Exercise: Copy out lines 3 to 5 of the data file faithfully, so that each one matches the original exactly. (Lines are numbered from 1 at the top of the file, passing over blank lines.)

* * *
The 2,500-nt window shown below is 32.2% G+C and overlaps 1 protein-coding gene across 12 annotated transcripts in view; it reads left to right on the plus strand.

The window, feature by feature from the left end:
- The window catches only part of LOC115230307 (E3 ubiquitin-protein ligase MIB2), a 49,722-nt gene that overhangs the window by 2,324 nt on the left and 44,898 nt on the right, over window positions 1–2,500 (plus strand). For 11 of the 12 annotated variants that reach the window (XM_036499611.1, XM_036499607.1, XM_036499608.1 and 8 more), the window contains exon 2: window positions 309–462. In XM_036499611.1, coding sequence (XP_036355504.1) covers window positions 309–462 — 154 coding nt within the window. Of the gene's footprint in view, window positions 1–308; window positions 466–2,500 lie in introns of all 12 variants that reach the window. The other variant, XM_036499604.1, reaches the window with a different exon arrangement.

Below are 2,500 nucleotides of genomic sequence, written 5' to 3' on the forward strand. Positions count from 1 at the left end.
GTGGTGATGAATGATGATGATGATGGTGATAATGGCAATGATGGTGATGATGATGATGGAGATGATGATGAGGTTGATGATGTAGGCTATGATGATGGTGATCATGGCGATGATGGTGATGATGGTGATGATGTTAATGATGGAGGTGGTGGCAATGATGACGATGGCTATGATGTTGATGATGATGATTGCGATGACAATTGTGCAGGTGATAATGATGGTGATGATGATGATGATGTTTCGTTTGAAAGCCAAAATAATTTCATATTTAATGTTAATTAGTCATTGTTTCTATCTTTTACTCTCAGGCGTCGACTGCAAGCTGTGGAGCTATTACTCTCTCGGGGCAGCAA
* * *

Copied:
- The window catches only part of LOC115230307 (E3 ubiquitin-protein ligase MIB2), a 49,722-nt gene that overhangs the window by 2,324 nt on the left and 44,898 nt on the right, over window positions 1–2,500 (plus strand). For 11 of the 12 annotated variants that reach the window (XM_036499611.1, XM_036499607.1, XM_036499608.1 and 8 more), the window contains exon 2: window positions 309–462. In XM_036499611.1, coding sequence (XP_036355504.1) covers window positions 309–462 — 154 coding nt within the window. Of the gene's footprint in view, window positions 1–308; window positions 466–2,500 lie in introns of all 12 variants that reach the window. The other variant, XM_036499604.1, reaches the window with a different exon arrangement.

Below are 2,500 nucleotides of genomic sequence, written 5' to 3' on the forward strand. Positions count from 1 at the left end.
GTGGTGATGAATGATGATGATGATGGTGATAATGGCAATGATGGTGATGATGATGATGGAGATGATGATGAGGTTGATGATGTAGGCTATGATGATGGTGATCATGGCGATGATGGTGATGATGGTGATGATGTTAATGATGGAGGTGGTGGCAATGATGACGATGGCTATGATGTTGATGATGATGATTGCGATGACAATTGTGCAGGTGATAATGATGGTGATGATGATGATGATGTTTCGTTTGAAAGCCAAAATAATTTCATATTTAATGTTAATTAGTCATTGTTTCTATCTTTTACTCTCAGGCGTCGACTGCAAGCTGTGGAGCTATTACTCTCTCGGGGCAGCAA